“As you become equipped, it becomes second nature to share that ‘this is the way; come follow it.’ By default, you become a leader,” said M. Shane Scott, who has been a CLC facilitator of two different groups and is about to begin a third group.
“Life transformations are what we are seeing after men go through the curriculum,” Scott told AFAJ. “Some of our CLC guys are now deacons in the church, teaching Sunday School, discipling other believers. We are definitely seeing the fruit of their time with CLC.”
But it was actually the lack of such fruit within the local church that led Scott to CLC six years ago. Scott has a passion for missions but became frustrated when he saw very few Christians going or serving. He did not understand why until the Lord revealed to him over the course of two to three years that he was expecting fellow believers to obey the command of Christ to “go and make disciples” found in Matthew 28 without having the foundation needed to internalize it. Such a foundation comes from the nurturing of relationships through discipleship – something Scott realized was absent in the local church.
Through word of mouth, Scott was introduced to CLC. He was trained to be a facilitator and spent six to nine months praying for the Lord to bring the men to mind that He would have in Scott’s group. That is how the program is designed. Two facilitators, who each recruit five men face-to-face to go through this two-year journey with them, form a group, which in turn forms lifelong relationships.
There is one CLC group from Nashville, Tennessee, that has been meeting together for 17 years. They are now making their way through the Bible together.
CLC currently has groups in 82 cities in 21 states and in Canada.
Becoming a part of a CLC group involves commitment, dedication, and a high level of accountability.
“People need to examine the cost,” Fry said. “But that is intentional.”
Fry believes that, deep down, men want to be challenged, and unfortunately the church has often dumbed down manhood. Six-week and nine-week Bible studies don’t stick because they are too easy.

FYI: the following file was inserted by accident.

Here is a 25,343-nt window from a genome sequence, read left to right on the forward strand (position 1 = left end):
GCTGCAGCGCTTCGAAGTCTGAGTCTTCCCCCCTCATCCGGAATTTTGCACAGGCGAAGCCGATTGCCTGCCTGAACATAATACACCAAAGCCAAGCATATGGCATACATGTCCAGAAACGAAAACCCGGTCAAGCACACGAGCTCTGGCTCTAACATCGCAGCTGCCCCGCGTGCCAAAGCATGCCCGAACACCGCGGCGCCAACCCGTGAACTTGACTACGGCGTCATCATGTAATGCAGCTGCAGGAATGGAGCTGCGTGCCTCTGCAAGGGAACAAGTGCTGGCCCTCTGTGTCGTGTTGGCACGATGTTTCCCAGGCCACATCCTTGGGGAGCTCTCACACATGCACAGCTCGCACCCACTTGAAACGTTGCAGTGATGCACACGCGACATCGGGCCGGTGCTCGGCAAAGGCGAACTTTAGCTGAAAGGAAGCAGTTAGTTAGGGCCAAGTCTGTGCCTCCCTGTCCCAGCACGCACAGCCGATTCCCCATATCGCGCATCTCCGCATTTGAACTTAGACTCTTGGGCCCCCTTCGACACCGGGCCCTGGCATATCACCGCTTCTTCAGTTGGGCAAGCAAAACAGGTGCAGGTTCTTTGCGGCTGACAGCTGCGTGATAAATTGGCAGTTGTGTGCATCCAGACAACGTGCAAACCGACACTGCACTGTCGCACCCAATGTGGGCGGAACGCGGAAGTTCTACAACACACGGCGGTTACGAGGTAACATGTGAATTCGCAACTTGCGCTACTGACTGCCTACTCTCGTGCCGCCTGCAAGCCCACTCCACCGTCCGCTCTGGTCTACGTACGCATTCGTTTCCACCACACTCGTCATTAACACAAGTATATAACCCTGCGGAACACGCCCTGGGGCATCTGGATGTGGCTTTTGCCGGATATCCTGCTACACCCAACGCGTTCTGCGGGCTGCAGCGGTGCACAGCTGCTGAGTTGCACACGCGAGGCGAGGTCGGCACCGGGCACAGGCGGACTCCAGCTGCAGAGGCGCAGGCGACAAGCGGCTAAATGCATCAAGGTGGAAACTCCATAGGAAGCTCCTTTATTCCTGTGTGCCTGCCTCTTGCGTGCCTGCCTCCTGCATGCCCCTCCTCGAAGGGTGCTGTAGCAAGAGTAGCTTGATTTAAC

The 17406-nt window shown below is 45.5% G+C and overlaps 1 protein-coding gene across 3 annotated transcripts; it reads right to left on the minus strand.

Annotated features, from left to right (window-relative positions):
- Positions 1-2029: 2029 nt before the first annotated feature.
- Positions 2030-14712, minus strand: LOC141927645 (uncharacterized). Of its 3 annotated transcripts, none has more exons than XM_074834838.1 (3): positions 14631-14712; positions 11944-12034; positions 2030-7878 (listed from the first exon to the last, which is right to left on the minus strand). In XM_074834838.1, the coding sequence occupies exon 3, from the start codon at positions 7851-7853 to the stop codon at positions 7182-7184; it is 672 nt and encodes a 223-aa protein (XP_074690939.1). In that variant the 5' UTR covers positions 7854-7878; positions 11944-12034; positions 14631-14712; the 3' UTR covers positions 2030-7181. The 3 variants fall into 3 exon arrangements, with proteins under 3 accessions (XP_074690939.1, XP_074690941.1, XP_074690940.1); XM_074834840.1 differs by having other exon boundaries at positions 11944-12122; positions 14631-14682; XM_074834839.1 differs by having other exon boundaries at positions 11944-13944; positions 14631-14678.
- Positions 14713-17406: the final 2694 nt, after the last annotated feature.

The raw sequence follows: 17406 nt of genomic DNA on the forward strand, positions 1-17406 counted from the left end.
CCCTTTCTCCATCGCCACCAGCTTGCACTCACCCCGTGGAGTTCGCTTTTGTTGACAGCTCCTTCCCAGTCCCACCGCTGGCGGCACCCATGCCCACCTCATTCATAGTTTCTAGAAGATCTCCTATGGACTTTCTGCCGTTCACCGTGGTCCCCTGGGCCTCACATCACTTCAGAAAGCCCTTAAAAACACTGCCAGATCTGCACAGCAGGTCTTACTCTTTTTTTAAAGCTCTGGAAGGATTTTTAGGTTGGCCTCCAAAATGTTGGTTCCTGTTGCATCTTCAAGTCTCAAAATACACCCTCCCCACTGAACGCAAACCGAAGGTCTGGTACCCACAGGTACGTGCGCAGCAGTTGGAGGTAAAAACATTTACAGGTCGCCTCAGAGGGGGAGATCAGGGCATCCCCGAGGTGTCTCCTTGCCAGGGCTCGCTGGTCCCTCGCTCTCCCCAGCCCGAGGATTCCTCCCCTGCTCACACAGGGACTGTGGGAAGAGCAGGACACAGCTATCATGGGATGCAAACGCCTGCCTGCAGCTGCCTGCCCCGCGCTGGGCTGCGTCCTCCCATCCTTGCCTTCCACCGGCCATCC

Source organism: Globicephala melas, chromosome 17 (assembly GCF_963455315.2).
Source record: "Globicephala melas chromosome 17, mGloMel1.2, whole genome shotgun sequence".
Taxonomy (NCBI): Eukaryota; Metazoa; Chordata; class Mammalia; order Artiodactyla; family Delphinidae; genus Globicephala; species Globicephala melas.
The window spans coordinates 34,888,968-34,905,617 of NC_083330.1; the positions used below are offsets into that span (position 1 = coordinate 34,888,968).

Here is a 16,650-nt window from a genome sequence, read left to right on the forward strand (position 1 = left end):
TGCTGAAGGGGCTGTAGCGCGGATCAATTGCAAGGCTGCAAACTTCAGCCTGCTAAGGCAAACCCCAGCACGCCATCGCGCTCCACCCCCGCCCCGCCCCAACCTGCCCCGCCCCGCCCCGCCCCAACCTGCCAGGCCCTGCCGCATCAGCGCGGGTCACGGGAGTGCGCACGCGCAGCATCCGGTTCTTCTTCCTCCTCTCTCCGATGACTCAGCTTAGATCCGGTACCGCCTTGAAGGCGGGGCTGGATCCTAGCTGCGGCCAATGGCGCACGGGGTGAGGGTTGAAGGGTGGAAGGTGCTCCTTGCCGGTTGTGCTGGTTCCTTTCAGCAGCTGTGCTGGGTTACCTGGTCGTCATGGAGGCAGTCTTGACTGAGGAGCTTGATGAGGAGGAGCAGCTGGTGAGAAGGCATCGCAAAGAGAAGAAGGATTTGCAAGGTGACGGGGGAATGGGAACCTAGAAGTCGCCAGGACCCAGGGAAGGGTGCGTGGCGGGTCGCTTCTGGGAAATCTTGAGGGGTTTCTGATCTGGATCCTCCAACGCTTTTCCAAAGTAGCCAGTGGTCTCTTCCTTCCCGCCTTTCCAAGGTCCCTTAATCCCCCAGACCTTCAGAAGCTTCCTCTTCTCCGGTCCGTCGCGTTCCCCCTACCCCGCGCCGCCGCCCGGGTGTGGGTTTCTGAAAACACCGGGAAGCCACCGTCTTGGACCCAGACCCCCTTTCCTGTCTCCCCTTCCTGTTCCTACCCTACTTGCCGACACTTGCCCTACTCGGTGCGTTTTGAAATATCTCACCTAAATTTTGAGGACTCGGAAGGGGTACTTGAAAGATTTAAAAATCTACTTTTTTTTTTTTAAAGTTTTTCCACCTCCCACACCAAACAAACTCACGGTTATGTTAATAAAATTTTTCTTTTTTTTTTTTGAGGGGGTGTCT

“When you say homework, Scripture memory, two years, vulnerability, transparency in a relationship, get raw, get real,” Fry said, “there is something within a man that goes, ‘I didn’t even know that existed!’”
However, he wants to become a part of it. When he does, he becomes the man and the leader God intended him to be.
Christian Leadership Concepts makes every effort to accommodate men who want to participate in the program but may not have been recruited or may not be ready to take on the role of facilitator and form a group. Therefore, CLC keeps a database of men who are interested in becoming part of a group.
“Sometimes a man will call our headquarters in Nashville and see if there is a group forming in his area,” CLC President Craig Fry said. “Other times a local representative will hear about a prospect, meet him, and then forward his name to us. Still other names come from a facilitator’s network of friends, co-workers, or fellow church members.”
A man’s participation in a group is either determined by a personal interview or by the man making the determination to participate himself. At that point, a CLC staff member or representative will contact facilitators who are forming a new group in the man’s area and introduce that man as a potential group member.
To learn more about CLC or inquire about participation in a group, visit christianleadershipconcepts.org or call 615-370-5020.